I don't expect many developers, who are looking to write unit tests tomorrow, are going to jump ship to .NETUnit, because there isn't even a public test driver yet. However, I obviously do think that this approach is an improvement over today's existing unit testing frameworks and that once I get some more samples out demonstrating the various aspects of the framework it's benefits will become more apparent. At the end of the day however, both frameworks get the same job done... it's just a matter of preference.



          • Simon Fell

            Simon Fell - 2001-11-30

            Wow, that's a lot of comments to type in the little box ! <g>

            Thanks for the comparision to NUnit. In reading the CppUtx page, it talks about a TestFixture and a TestSuite, yet these appear to be the same thing ? One thing i didn't get from the doc is why the HVP is better ?


            • Drew Marsh

              Drew Marsh - 2001-11-30

              Hahah, tell me about it. The *worst* part is that I lost them the first time I tried to post! :( The second time around I was smart enough to work on them as a text file locally and then just paste in. ;)

              A test fixture is *usually* just a way to group together a bunch of test methods which test one specific class or system. A test suite is a container that can contain test cases from many *different* test fixtures as well as other, nested test suites. Like J/NUnit, there is often a one to one correspondence between a test fixture and a test suite, but also like J/NUnit you can construct a test suite composed of test methods from many different fixtures. So, there's really not much of a difference between the two architectures here... just that J/NUnit tend to blur the two a bit.

              In NUnit, for example, it's the difference between instantiating a TestSuite via the TestSuite(Type) constructor, or instantiating it with just a name and adding tests via AddTest. Currently, a .NETUnit TestSuite has no similiar constructor, because building test suites is left up to the test driver implementation.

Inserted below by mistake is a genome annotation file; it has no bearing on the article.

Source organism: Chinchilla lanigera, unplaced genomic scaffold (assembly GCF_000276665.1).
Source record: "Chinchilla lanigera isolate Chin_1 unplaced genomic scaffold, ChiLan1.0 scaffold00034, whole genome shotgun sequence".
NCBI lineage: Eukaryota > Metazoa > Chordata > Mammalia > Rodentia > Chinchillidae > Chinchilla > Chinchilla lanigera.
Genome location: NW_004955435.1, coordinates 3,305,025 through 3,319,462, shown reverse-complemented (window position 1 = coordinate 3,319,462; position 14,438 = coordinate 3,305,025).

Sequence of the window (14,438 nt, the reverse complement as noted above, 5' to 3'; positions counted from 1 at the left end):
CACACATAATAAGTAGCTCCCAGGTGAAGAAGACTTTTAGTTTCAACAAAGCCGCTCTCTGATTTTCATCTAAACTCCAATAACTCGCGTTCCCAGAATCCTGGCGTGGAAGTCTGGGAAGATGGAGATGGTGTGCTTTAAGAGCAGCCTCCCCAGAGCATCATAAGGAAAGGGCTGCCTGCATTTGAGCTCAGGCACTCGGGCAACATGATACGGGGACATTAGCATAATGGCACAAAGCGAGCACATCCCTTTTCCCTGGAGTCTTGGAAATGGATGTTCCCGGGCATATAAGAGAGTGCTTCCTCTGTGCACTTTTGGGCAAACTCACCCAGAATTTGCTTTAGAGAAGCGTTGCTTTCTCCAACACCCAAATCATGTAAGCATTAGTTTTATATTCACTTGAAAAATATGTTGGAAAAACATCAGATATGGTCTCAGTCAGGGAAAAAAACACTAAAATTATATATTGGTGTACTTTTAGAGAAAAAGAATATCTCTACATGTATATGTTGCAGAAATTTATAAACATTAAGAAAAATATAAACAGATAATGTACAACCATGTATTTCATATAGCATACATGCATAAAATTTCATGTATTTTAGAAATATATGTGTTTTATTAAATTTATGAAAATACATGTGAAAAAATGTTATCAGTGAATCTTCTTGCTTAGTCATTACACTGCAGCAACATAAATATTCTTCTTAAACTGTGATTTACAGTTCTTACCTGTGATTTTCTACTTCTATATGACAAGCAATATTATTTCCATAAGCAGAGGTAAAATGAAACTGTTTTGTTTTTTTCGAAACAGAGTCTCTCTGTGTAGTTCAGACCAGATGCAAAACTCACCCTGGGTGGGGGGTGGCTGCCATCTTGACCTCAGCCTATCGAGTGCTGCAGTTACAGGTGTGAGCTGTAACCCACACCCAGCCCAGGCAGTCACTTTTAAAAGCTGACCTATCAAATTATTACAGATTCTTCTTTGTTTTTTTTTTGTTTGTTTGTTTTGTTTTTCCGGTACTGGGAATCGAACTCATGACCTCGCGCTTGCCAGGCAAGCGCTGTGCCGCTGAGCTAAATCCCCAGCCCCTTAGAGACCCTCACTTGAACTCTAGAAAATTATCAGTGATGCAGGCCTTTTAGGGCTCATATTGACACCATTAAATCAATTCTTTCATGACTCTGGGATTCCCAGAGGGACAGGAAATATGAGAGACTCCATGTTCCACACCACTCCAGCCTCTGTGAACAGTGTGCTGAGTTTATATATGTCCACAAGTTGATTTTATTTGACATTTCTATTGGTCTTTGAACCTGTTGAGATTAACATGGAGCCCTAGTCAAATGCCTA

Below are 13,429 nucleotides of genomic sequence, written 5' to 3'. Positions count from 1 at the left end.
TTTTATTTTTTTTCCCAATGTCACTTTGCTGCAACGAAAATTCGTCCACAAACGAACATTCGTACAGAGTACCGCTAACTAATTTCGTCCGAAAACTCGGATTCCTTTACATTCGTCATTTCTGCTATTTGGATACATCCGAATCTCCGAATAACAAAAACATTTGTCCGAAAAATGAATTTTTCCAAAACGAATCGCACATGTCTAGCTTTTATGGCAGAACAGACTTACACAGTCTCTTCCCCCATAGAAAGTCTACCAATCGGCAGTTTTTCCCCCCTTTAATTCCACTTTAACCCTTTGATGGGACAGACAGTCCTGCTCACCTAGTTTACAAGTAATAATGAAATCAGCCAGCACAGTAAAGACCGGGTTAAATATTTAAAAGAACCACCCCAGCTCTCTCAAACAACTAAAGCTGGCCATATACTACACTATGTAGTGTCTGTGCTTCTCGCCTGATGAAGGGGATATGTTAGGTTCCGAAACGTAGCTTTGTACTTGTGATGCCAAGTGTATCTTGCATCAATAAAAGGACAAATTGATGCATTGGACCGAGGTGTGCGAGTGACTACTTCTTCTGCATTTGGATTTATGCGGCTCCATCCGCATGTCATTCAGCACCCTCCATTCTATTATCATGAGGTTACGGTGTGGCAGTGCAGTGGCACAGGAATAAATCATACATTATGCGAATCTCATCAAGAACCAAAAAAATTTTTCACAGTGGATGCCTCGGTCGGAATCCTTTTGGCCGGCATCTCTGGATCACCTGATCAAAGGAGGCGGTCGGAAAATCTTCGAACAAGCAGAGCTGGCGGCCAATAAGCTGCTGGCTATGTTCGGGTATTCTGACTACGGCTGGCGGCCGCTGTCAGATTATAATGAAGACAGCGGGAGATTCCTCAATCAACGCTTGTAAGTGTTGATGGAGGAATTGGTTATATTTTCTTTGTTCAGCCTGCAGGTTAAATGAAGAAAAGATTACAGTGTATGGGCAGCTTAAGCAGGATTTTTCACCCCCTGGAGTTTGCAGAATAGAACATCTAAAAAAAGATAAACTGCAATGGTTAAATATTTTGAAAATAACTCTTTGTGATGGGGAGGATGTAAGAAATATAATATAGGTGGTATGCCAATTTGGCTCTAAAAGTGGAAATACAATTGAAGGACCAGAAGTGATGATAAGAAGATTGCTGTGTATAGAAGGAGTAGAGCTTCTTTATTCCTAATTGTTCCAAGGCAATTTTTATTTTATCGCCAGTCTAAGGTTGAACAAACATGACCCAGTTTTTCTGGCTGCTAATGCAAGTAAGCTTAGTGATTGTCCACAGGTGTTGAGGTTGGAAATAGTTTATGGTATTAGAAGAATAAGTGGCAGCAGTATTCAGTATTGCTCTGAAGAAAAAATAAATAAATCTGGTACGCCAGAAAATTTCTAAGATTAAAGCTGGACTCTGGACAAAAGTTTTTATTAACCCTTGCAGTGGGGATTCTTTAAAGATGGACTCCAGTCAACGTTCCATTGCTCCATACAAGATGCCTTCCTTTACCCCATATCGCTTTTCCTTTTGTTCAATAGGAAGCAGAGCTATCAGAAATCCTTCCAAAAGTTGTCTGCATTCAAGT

• Anonymous - 2001-11-30

      I'm very interested in implementing unit testing in our new project (4 developers), having never done it before.  I have a few comments after having looked at NUnit, perhaps you can help me with some comments about testing in general or .NETunit.

      1.  It seems to me that NUnit (and .NETUnit?) are designed exclusively for automated testing.  This is ok in as far as it goes, but is not possible in some circumstances - like routines that do database access or file reading which will vary on input data. 

      Am I looking at unit testing the wrong way, or should these issues be handled seperately?

      2.  If unit testing can really only be used on the algorithmic/calculatory parts of a project, in a generic user-driven application is it actually of much practical value?

      As someone that is looking to formalise our testing procedures I am interested to hear your comments.


      • Drew Marsh

        Drew Marsh - 2001-12-01


        Here's some breif answers to both:

        1) There is functionality in .NETUnit that enables parameterization of test methods for test cases. Basically this means that, based on how the test driver is written:
          a) read different sets of parameters from a script and create/run a test case per set
          b) have a UI where the user can actively select the set of parameters and press a button to create/run a test case for that set

        2) This is true. J/NUnit and .NETUnit are designed mainly with regression testing of component systems in mind. You should check out this page[1] for more details on the various kinds of unit tests that exist and what solutions are out there for each kind.